It’s exciting to see Shyamalan on such confident footing once more, all these years later.
Here is a movie that looks like a parody, sounds like a parody and plays like a parody, but isn't a parody -- because the genre it's making fun of doesn't exist. Maybe "Love at Large" is a satire on satire itself. It feels like a movie from another time-space continuum, another world where audiences would understand the jokes and respond to the references. It should play in a theater where the manager is Rod Serling.
Alan Rudolph has made movies like this before. The difference is, I've liked them before. There was "Choose Me," with its radio sex therapist, its escaped killer and its beautiful broad who owned a bar.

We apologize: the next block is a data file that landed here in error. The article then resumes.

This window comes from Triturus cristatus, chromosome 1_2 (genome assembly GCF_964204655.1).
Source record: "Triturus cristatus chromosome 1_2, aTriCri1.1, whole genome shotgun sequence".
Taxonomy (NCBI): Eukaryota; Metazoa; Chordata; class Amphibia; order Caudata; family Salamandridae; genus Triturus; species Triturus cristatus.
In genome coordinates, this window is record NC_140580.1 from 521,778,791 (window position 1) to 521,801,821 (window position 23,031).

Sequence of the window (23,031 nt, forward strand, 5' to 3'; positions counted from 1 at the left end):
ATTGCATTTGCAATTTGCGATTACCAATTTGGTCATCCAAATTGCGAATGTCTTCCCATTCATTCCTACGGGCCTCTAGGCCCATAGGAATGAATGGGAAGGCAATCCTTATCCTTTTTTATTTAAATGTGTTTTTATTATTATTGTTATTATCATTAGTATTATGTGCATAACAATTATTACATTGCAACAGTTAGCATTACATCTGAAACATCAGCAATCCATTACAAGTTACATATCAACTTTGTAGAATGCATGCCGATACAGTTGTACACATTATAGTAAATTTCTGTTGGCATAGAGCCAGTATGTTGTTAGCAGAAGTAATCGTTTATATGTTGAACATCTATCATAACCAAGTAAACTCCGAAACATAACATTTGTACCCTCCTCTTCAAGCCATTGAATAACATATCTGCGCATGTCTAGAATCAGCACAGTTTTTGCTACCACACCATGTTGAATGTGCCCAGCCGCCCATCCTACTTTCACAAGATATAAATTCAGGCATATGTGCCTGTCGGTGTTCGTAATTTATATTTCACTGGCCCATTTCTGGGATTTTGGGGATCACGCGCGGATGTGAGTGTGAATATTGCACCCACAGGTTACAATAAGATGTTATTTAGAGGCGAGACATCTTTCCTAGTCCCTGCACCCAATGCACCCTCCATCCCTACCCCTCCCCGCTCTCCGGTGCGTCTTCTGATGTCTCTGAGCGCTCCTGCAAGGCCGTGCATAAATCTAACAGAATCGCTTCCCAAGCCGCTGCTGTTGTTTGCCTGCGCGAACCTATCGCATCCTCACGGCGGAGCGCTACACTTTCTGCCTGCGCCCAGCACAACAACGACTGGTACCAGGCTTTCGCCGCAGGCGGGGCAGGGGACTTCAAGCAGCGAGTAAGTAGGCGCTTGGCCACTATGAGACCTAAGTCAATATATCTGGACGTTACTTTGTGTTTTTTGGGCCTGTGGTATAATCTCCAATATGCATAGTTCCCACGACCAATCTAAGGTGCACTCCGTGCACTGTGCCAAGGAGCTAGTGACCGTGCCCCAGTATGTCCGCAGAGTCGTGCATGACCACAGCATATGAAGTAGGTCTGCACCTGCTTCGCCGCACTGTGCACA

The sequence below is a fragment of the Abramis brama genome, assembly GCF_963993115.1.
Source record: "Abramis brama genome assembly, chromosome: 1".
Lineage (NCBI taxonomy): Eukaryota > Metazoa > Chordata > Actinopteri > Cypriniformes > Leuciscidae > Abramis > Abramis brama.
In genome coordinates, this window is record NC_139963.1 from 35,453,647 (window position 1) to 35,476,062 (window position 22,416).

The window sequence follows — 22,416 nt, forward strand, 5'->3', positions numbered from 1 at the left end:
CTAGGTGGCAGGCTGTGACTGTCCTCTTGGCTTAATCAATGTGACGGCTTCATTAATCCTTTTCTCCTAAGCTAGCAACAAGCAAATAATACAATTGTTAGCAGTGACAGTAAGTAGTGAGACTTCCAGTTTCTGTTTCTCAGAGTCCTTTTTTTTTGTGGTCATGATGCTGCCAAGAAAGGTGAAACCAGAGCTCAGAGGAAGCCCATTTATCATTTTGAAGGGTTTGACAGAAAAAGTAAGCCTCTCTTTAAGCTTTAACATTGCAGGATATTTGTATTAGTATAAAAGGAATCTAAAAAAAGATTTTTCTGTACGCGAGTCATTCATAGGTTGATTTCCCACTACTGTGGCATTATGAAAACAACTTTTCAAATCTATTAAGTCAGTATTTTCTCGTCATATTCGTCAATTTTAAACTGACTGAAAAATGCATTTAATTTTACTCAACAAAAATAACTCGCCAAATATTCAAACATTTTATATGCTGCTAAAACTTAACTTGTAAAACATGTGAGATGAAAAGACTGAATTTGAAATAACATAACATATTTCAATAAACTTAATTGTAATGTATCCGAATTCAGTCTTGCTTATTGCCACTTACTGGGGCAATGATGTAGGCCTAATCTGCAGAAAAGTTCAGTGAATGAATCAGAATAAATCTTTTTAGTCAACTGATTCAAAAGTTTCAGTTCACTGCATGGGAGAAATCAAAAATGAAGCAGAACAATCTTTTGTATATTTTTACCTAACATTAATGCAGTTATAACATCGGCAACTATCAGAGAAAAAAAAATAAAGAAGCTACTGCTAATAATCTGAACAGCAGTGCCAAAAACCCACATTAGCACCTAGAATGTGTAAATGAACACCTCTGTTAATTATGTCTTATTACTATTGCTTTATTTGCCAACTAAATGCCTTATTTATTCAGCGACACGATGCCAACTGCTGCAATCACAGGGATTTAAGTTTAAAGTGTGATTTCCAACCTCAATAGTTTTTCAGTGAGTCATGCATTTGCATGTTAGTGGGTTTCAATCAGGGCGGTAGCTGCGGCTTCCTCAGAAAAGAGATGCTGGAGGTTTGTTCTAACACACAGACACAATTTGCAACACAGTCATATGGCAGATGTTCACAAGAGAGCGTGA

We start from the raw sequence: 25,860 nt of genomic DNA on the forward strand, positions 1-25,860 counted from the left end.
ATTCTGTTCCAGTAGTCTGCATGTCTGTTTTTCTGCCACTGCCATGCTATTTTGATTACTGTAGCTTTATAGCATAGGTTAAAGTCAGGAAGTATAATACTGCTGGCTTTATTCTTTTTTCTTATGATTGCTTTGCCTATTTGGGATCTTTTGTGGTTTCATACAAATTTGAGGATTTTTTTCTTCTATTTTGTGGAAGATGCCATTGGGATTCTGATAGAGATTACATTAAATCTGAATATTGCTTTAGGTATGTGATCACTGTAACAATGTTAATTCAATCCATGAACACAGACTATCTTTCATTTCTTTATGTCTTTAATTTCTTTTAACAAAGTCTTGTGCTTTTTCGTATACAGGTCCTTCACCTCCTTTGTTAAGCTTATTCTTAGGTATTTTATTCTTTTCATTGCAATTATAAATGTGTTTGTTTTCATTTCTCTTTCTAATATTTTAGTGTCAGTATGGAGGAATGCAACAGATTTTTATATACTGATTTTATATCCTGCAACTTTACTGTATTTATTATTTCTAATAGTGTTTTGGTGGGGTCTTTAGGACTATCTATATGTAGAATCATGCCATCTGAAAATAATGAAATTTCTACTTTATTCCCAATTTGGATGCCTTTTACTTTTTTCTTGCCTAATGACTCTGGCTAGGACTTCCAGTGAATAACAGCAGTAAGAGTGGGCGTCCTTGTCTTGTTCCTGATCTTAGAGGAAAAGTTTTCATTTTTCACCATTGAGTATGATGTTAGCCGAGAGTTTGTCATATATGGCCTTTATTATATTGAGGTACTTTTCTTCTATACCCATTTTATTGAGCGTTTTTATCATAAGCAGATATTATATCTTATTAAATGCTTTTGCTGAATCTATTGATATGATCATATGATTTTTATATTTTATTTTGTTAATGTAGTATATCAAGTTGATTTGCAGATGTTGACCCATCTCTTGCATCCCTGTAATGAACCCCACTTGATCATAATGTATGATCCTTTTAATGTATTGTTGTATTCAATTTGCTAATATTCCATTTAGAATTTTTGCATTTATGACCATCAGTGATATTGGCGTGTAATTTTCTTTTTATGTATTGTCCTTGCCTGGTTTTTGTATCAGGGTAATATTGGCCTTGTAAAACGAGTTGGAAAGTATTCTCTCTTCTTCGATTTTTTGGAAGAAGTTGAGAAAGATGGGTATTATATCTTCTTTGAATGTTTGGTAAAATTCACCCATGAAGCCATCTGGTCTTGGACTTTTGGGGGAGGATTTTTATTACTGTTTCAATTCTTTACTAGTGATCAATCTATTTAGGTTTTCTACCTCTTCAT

And "Trouble in Mind," with the refugees from a film noir hanging out in a sleazy downtown bar and grill, while troops from an unknown country occupied the streets.
Now we have "Love at Large," where the private detective meets the dame in the low-cut dress in a nightclub while the band plays sexy ballads and cigarette girls slink past in the background. Is this the 1940s? No, because the characters also drive modern cars and fly in jets, and the households look like real locations.